For four years the Israel Religious Action Center (IRAC), which is basically the Israeli Reform movement’s political arm, has been fighting to end the practice of gender segregation on Israeli buses that serve Haredi (and other) communities. The Supreme Court finally issued a ruling and I received an e-mail from IRAC with the intriguing question, “Did we win or did we lose?”
The judges ruled that gender segregation on public buses was illegal, stating that “A public transportation operator, like any other person, does not have the right to order, request or tell women where they may sit simply because they are women…they must sit wherever they like.” Unfortunately, as they cannot prevent men and women on these bus lines from voluntarily separating themselves, the court did not insist upon ending the practice, continuing to allow the back doors to be opened for women to enter. Therefore, IRAC will continue to monitor these buses and will bring further issues of abuse or discrimination to Egged and the Ministry of Transportation directly, as per the judges’ suggestion. In addition, the judges ruled that Egged must establish a system for receiving complaints from women passengers.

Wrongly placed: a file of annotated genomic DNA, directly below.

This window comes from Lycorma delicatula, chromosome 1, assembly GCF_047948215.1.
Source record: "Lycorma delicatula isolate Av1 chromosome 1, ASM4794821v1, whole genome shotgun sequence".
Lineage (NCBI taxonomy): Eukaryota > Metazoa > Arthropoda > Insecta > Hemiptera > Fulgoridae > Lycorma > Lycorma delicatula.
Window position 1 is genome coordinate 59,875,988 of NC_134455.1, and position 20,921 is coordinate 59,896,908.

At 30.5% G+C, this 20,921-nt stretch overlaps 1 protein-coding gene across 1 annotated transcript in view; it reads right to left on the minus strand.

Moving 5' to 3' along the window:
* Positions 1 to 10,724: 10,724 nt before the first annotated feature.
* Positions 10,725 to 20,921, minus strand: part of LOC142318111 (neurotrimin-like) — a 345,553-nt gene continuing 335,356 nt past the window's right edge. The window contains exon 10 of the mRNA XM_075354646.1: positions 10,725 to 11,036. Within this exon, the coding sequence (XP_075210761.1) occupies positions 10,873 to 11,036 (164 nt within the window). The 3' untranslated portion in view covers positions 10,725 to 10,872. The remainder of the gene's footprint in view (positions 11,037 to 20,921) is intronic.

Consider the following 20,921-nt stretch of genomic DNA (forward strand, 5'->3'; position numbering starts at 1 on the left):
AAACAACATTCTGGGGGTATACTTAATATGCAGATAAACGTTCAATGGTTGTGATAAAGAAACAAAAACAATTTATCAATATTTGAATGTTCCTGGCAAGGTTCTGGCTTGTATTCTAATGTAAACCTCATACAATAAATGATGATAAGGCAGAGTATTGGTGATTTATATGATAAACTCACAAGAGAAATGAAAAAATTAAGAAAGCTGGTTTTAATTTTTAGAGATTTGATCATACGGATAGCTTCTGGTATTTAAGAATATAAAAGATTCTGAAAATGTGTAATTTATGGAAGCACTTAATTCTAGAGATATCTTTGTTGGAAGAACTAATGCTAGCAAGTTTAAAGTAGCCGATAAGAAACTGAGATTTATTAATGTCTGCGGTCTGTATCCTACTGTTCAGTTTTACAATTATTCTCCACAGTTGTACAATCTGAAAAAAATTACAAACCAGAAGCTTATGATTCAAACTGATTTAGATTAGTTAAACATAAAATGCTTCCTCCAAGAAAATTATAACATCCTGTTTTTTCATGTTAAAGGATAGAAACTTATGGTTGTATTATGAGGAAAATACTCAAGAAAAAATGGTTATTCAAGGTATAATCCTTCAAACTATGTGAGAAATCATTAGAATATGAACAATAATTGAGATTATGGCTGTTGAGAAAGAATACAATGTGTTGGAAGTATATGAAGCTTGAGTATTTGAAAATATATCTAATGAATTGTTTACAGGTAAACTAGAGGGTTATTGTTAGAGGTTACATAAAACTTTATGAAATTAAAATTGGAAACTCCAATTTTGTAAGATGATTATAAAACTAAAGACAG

It was technically “voluntary” before the ruling, so I’m a little confused about what exactly will change as a result. Let us hope that the misogynistic violence of Haredi men on the buses will come to an end. I’m not terribly optimistic and I wish IRAC good luck trying to track the “voluntary” nature of this continuing injustice. In the meantime, how can we know if they won or lost?